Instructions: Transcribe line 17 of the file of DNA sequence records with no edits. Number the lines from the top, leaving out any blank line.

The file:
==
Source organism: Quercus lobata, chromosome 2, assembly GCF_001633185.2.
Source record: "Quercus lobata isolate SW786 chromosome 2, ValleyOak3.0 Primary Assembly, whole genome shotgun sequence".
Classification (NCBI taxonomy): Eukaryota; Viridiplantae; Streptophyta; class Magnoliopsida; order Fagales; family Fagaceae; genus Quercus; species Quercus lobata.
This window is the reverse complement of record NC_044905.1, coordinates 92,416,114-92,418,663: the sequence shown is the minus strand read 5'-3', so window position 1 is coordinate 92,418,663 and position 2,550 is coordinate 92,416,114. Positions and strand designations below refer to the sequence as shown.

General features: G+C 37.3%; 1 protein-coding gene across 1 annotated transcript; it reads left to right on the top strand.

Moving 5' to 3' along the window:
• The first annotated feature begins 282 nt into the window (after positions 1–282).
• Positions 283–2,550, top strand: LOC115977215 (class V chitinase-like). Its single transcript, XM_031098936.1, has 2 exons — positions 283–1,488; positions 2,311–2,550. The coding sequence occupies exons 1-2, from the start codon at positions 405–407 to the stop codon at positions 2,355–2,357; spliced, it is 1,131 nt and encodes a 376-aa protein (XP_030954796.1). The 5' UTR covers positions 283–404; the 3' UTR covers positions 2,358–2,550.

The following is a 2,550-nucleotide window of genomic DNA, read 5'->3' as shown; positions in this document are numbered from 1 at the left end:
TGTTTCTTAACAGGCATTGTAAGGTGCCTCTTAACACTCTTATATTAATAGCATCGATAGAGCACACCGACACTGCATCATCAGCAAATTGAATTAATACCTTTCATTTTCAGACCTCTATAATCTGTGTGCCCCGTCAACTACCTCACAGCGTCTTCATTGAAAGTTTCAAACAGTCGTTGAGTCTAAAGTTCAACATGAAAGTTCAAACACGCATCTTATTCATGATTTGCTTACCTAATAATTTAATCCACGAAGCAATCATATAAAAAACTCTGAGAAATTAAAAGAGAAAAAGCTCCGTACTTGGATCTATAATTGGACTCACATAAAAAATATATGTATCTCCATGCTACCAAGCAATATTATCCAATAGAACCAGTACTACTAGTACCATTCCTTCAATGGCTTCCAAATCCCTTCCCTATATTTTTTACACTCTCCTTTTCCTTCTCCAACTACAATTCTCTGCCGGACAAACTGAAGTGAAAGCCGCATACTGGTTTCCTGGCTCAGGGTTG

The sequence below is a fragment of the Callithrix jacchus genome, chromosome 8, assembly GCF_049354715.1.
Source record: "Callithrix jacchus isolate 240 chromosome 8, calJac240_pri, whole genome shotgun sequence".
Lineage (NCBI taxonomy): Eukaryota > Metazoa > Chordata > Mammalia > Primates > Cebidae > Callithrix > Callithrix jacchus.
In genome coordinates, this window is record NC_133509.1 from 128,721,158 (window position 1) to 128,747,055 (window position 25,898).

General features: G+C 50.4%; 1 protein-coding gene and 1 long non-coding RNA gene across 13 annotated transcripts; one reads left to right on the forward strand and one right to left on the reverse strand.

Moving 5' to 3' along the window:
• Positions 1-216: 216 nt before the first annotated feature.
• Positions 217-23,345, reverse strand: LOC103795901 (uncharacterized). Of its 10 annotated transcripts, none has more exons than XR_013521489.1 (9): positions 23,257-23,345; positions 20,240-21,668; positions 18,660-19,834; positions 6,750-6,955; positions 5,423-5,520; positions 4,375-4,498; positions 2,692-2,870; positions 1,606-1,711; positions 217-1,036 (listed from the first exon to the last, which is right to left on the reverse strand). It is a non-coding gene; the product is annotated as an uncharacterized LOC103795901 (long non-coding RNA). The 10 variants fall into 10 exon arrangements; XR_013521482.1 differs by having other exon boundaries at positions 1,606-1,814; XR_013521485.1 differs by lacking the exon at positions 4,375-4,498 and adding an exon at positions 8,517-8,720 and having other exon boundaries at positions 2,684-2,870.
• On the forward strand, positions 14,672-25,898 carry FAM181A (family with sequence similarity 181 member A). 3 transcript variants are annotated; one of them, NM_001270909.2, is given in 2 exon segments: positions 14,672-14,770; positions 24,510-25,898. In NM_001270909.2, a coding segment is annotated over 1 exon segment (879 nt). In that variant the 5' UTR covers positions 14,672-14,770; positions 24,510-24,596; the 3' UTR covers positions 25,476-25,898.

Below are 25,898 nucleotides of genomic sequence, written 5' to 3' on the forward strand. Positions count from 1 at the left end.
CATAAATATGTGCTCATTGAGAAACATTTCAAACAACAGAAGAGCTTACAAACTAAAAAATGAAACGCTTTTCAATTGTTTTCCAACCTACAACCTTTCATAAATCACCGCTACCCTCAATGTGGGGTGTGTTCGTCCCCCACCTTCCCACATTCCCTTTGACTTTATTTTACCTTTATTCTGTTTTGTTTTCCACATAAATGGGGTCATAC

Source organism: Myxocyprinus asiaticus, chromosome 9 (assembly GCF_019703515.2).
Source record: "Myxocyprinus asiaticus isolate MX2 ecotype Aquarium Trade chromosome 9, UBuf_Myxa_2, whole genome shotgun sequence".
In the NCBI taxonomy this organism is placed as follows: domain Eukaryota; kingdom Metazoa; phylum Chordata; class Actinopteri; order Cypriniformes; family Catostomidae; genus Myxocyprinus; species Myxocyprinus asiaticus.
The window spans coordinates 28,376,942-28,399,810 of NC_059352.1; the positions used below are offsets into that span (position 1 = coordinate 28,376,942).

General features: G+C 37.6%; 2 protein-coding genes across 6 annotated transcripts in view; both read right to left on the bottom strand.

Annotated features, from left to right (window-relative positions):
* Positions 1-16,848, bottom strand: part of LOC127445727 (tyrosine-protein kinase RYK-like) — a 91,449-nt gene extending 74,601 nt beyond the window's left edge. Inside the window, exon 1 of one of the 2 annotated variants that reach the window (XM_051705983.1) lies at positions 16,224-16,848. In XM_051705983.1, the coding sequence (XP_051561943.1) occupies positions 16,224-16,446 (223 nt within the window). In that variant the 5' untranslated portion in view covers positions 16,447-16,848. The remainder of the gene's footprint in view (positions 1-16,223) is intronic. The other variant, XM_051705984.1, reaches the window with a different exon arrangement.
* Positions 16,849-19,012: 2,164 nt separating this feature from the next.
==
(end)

• Positions 1-216: 216 nt before the first annotated feature.